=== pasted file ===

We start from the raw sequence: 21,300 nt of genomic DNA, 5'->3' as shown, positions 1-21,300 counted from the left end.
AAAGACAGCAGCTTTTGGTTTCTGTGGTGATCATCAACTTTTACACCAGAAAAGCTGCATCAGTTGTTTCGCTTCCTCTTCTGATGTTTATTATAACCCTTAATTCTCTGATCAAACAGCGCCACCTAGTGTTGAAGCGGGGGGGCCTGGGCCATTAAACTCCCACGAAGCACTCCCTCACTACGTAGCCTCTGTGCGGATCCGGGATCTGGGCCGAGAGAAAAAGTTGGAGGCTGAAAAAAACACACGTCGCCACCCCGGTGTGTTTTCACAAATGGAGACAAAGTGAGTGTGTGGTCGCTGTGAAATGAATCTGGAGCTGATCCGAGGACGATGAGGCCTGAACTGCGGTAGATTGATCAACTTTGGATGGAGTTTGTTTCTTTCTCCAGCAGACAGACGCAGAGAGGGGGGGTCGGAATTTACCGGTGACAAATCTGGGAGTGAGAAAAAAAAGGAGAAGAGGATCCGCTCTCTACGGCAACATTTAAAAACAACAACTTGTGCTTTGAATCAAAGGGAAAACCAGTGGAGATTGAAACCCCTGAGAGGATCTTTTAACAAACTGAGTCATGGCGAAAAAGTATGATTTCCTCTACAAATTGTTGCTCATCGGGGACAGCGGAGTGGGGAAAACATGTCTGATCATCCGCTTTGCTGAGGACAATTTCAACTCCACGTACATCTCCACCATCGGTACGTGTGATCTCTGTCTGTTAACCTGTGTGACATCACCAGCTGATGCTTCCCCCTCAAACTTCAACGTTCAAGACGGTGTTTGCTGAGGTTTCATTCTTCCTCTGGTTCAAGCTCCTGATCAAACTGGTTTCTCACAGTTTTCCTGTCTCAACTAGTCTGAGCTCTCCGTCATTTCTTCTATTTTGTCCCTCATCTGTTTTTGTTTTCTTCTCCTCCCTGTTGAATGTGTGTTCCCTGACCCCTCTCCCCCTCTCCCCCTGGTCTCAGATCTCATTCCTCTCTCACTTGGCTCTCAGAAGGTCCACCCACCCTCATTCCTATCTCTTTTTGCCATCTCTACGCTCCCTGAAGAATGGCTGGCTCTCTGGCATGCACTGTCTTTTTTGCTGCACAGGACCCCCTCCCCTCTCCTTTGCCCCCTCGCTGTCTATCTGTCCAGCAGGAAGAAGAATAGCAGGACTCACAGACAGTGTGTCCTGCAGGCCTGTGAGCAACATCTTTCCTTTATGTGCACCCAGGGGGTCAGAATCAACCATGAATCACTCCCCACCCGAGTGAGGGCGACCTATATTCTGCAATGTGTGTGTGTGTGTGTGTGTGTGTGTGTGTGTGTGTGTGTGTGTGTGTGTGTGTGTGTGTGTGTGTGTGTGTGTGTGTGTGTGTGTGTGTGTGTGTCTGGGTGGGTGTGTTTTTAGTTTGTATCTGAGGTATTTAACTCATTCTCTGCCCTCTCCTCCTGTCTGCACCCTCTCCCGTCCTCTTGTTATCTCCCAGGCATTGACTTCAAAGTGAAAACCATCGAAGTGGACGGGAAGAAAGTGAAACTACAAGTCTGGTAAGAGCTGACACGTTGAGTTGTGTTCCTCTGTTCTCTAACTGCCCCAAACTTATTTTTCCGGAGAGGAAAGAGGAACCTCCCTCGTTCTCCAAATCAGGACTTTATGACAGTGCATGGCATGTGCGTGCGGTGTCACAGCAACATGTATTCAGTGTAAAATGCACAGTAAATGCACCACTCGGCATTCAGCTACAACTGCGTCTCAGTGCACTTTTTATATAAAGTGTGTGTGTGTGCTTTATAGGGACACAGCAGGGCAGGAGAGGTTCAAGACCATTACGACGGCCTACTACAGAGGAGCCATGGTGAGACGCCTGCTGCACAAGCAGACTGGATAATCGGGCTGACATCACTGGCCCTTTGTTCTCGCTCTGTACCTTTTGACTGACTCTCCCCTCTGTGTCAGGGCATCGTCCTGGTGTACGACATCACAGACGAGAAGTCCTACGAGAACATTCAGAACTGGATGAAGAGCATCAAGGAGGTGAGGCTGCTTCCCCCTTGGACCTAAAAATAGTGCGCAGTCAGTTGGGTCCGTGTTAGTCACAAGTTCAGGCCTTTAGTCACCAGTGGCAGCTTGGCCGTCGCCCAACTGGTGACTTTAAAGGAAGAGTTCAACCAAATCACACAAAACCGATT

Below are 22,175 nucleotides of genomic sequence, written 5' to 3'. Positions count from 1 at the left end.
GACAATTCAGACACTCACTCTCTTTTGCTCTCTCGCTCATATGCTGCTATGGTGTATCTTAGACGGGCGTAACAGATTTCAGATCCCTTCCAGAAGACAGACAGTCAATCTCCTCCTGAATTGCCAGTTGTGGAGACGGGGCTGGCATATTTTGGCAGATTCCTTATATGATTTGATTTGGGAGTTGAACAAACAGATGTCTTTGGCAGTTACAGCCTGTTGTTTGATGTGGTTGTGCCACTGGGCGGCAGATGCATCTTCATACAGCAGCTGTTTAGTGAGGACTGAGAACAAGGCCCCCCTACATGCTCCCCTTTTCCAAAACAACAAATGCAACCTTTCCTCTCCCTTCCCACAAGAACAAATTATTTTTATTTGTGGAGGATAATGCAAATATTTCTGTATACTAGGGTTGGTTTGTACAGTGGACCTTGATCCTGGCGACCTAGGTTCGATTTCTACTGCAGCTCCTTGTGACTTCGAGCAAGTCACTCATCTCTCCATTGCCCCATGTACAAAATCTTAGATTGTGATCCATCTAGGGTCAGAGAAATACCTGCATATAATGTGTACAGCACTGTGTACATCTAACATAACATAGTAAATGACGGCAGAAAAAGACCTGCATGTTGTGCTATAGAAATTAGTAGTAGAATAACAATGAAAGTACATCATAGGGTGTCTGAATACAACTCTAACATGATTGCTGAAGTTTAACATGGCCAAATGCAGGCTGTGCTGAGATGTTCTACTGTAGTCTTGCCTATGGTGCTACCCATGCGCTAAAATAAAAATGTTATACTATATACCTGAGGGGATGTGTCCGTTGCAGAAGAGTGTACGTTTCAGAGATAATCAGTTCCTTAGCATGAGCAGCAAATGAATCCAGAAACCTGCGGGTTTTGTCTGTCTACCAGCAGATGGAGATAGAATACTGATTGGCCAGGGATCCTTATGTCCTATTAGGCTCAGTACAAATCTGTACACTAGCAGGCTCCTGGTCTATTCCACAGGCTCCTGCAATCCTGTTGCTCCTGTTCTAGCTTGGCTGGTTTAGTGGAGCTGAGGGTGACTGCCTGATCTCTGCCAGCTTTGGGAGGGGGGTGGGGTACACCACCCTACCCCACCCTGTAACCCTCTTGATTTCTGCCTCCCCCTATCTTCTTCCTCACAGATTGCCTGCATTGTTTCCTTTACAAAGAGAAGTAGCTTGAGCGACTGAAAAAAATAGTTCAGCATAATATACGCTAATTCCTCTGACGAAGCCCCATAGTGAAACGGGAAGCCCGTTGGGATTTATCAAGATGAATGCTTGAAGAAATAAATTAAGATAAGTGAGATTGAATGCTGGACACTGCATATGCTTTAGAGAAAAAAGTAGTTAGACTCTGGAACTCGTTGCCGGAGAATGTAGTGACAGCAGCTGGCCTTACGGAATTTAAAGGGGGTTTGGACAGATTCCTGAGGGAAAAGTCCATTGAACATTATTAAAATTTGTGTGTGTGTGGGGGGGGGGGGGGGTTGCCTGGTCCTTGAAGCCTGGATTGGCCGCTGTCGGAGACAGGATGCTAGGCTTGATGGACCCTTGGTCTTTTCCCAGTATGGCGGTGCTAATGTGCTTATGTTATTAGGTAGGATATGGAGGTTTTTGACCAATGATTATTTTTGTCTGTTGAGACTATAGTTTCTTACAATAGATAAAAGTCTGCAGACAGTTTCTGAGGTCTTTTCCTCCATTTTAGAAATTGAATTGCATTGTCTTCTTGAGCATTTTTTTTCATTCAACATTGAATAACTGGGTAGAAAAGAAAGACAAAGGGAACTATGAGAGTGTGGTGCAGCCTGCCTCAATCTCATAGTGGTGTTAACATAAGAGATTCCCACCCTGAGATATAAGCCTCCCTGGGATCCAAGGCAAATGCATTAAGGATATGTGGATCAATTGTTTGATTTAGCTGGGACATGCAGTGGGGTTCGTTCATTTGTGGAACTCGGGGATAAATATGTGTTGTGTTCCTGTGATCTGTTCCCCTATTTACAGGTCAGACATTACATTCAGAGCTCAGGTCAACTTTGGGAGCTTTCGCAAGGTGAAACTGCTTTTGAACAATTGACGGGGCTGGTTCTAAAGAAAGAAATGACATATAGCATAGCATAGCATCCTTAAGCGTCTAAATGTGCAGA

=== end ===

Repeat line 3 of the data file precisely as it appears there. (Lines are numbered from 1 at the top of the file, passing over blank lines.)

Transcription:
Below are 22,175 nucleotides of genomic sequence, written 5' to 3'. Positions count from 1 at the left end.